In 1533, King Henry VIII of England decided to divorce Queen Catherine in order to marry his mistress, Anne Boleyn. His reasons were simple: First, after years of trying, Queen Catherine had not provided him with a male heir; second, Mistress Boleyn was pregnant with his child; and third, Catherine had been his brother Arthur’s wife and queen before died. To divest himself of Catherine, Henry was required by the Catholic Church to secure permission from the pope, the same individual who had granted him special permission to marry his brother’s widow in the first place (such a marriage would otherwise have been viewed by the Church as incestuous). When it became clear that the pope would not grant his dispensation, Henry determined that he did not need the pope’s approval, declared the pope to be nothing more than the bishop of Rome, and separated himself and his state from the Catholic Church, creating instead the Anglican Church, or the Church of England, with the king as its titular head. The clergy in England capitulated to Henry’s wishes, the divorce occurred, and the marriage to Anne Boleyn followed.
This historical background forms the context for the action in Robert Bolt’s play A Man for All Seasons. In order for Henry VIII to take his action, he felt compelled to secure the support of the Catholic leadership in England. This he managed as all except one swore an oath of obedience to the king. That one was Thomas More, lord chancellor of England and one of the most highly revered philosophers and lawyers of his day.
The play begins with the sociopolitical intrigues generated by a young and virile king finding satisfaction outside the realm of his castle. Thomas More is summoned to Cardinal Wolsey, the sitting lord chancellor of England, at which point More’s understanding of the tenuous nature of the situation between the king’s desires and the requirements of the church are made clear: When Wolsey asks More what he plans to do about the king’s need for a son, More replies, “I pray for it daily.” When requested to put his private conscience aside in favor of national needs, More states:[W]hen statesmen forsake their own private conscience for the sake of their public duties . . . they lead their country by a short route to chaos. And we shall have my prayers to fall back on.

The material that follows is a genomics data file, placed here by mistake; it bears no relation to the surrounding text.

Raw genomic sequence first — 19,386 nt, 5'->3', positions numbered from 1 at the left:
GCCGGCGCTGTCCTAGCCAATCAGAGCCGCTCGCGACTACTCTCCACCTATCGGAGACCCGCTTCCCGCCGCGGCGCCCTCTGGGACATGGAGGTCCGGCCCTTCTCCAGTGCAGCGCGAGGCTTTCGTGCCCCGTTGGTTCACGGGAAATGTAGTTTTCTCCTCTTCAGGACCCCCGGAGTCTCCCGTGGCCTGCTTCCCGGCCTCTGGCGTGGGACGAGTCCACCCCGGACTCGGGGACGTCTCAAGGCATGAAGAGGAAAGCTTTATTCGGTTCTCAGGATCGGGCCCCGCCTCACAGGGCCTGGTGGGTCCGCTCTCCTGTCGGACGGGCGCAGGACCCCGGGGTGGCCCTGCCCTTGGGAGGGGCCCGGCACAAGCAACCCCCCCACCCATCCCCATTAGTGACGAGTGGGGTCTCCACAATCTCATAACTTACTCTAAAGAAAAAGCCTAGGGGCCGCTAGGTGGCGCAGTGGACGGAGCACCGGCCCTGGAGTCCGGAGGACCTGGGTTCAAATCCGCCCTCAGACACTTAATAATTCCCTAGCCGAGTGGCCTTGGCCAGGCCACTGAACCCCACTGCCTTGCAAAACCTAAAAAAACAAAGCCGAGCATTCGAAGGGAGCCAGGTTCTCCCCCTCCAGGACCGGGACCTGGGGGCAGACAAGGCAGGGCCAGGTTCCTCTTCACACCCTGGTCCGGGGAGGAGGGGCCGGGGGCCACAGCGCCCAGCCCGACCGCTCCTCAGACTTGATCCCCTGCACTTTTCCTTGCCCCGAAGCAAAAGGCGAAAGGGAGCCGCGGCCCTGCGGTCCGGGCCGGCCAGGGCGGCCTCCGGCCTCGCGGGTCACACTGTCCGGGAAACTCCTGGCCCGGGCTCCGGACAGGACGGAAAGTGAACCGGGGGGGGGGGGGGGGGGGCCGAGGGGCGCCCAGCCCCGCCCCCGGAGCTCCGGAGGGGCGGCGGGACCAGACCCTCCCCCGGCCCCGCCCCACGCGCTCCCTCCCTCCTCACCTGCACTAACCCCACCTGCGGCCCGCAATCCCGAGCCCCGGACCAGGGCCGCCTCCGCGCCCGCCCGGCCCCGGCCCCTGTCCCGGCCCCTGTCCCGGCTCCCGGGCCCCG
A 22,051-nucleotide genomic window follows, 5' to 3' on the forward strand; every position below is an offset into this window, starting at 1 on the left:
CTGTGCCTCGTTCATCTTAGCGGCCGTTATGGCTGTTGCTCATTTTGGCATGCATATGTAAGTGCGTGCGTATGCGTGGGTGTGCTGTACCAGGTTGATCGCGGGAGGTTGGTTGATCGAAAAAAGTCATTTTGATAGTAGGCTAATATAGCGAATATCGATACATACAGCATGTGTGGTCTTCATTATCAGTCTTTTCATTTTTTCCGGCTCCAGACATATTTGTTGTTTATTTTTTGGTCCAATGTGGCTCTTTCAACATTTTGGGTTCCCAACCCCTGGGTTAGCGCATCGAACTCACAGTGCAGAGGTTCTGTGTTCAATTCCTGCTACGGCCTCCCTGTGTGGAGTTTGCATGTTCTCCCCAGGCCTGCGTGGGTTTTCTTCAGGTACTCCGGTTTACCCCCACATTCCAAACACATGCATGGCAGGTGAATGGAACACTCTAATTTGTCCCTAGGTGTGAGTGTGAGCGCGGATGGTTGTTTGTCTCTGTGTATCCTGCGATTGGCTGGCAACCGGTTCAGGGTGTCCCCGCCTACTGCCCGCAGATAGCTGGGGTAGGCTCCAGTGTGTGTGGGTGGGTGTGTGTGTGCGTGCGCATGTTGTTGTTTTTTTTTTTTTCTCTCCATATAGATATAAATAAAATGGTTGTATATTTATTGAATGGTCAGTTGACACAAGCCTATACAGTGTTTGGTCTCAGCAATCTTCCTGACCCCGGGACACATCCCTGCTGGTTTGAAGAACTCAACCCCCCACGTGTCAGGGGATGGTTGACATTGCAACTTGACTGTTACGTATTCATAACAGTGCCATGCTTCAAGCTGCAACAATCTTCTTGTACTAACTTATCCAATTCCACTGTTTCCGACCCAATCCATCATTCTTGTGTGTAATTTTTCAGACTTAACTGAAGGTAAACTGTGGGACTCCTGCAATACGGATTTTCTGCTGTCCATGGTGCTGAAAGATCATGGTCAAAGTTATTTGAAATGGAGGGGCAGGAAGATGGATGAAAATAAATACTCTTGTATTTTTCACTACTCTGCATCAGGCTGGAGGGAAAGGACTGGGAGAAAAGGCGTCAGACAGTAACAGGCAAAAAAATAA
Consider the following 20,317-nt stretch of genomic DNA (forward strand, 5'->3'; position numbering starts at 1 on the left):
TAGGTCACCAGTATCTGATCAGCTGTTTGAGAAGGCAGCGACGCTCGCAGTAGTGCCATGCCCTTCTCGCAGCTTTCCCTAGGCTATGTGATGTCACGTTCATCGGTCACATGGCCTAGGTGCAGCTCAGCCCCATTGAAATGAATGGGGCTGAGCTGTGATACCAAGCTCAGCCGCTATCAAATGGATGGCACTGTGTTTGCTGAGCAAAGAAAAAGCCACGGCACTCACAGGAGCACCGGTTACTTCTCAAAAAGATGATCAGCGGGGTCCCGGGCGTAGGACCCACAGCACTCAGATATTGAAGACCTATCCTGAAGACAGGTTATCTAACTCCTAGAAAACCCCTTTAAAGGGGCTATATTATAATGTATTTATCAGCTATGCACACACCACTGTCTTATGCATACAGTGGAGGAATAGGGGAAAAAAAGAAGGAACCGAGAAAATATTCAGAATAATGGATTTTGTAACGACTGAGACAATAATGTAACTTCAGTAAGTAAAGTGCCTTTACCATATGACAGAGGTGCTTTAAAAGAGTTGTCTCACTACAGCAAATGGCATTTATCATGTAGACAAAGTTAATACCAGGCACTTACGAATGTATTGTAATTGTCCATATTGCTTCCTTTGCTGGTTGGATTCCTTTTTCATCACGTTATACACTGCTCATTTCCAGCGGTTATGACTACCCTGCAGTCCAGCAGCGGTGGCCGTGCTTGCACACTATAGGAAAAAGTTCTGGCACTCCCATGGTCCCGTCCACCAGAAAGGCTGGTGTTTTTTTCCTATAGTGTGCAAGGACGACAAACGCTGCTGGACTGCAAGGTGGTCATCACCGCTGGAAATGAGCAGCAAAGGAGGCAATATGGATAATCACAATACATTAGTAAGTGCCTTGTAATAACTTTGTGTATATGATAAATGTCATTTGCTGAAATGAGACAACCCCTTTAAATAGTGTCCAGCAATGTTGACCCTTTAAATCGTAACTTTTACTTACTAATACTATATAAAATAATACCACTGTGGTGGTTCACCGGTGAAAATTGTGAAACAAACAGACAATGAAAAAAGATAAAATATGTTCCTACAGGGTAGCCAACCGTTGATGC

Thus, from the outset, lines are drawn: The battle of wills (that of Henry VIII and of Thomas More) will commence with one (Henry) rebelling against Catholic strictures and the other (More) doing what he can to support them.
That which is safe becomes the matter as the rush toward a final English break with the Holy See in Rome becomes inevitable. To remain safe, More guards his words and measures every statement in such a way as to protect himself, his family, and his beloved church, while at the same time striving to vouchsafe his very being. He finds temporary refuge in silence, for, as he interprets the law, if anyone is to construe meaning from silence, that meaning must be one of assent. It is upon this interpretation that More resides, unwilling to take the oath of obedience to the King, for as he reasons, man might well lie to himself and others but not to God. An oath is a promise made before God. When swearing an oath, a man takes his soul in his own hands and risks losing it. Therefore, More instead remains silent even when imprisoned in the Tower of London.
It takes a lie to break him. Richard Rich, in the service of Thomas Cromwell, who has replaced More as lord chancellor, bears false witness against Thomas More in court, bringing a judgment of death by beheading against him. Even at his sentencing, More expounds upon his situation:I am the King’s true subject, and pray for him and all the realm. . . . I do none harm, I say none harm, I think none harm. And if this be not enough to keep a man alive, in good faith, I long...
(The entire section contains 1863 words.)
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